ACTU lodges "Living Wage" claim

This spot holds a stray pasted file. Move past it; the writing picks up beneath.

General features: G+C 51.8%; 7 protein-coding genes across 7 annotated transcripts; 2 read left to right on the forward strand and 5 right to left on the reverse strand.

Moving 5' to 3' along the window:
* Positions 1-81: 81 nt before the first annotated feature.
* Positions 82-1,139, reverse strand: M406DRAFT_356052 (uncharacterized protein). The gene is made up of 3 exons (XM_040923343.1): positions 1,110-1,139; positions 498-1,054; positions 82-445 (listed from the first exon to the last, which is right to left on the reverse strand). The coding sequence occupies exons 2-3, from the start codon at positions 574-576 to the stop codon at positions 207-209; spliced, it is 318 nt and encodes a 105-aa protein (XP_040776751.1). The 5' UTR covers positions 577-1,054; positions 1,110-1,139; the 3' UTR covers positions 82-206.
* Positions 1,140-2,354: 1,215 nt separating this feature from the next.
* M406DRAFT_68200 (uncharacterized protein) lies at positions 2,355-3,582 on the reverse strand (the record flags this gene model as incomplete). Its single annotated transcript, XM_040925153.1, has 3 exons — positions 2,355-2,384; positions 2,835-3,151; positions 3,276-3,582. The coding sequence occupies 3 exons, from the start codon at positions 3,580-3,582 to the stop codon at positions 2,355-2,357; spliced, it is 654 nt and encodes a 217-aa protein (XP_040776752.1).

by Peter Mac The Australian Council of Trade Unions (ACTU) has launched a campaign for higher wages for the nation's lowest paid workers. ACTU Secretary Greg Combet pointed out that half of Australia's 1.7 million workers who depend on "living wage" case wage rises earn less than $13 per hour. In addition, 1.4 million of them last year suffered an effective wage cut because their wages failed to keep up with price rises. The ACTU is seeking an increase in the minimum hourly rate from $10.88 to $11.54 — a rise of $25 per week, to bring the wage of such workers to $438 for a 38-hour working week. It lodged a claim with the Australian Industrial Relations Commission last Wednesday. The poverty line for a family with two children and one parent in full-time work, is $539, according to Melbourne University's Institute of Applied Economic and Social Research. The Institute estimates that over the last three years the poverty line has risen by $85 per week, while weekly wages had risen by only $40. The ACTU claim is supported by the government of South Australian, where a claim has already been lodged by the United Trades and Labour Council of South Australia (UTLCSA). Chris White, UTLCSA Secretary, commented that "income inequality is widening in SA. There are far too many who are the 'working poor', who have not enough money for basic necessities, who have to go to welfare for assistance and who rely on this increase." Mr Combet last week pointed out that the economy was currently growing at 4.1 per cent per annum, He commented: "If the low-paid can't get a decent pay rise now, then when can they ever get one?" The Howard Government has been forced to acknowledge that a rise is justified, but wants it capped at $10 per week. The Australian Industry Group and the Australian Chamber of Commerce and Industry are going along with this. Another employer body, the Australian Hotels Association, has rejected even this pathetic concession and called for a six-month total wage freeze. The Government is expected to trot out the usual employer arguments that wage rises damage the economy and create unemployment. In reality, wage increases can boost the economy, since working people in general, and low paid workers in particular, spend a large part of any increase on the purchase of consumer goods and services. Employers and governments object to wage rises because they eat into profits. It is a question of how the wealth that is created by the labour of workers is divided up. The larger the share going to workers, the smaller the share pocketed by their employers and vice versa. Moreover, next month, the Federal Government budget will allocate huge resources to military spending to be paid for by savage "belt-tightening" for the worst-off in the community, including those on welfare. The world of business, on the other hand, should do very nicely out of the massive increase in spending on wars, preparations for war, the government's cruel and wasteful asylum seeker policy. In addition, they stand to gain from privatisation, corporate tax "reforms" and other government assistance. Business leaders have, however, issued dire predictions that the ACTU's wage claim would hit the worst-off with tax hikes and loss of welfare benefits. The Liquor, Hospitality and Miscellaneous Workers Union, which represents many of the lowest-paid workers, is not overly confident about the Commission's ability to provide a just ruling for the lowest paid workers. Brian Daley, Victorian Secretary of the union, indicated that they are planning a campaign of industrial action that could see Melbourne carparks shut down, and the city's streets gridlocked, in the event that the claim is not successful.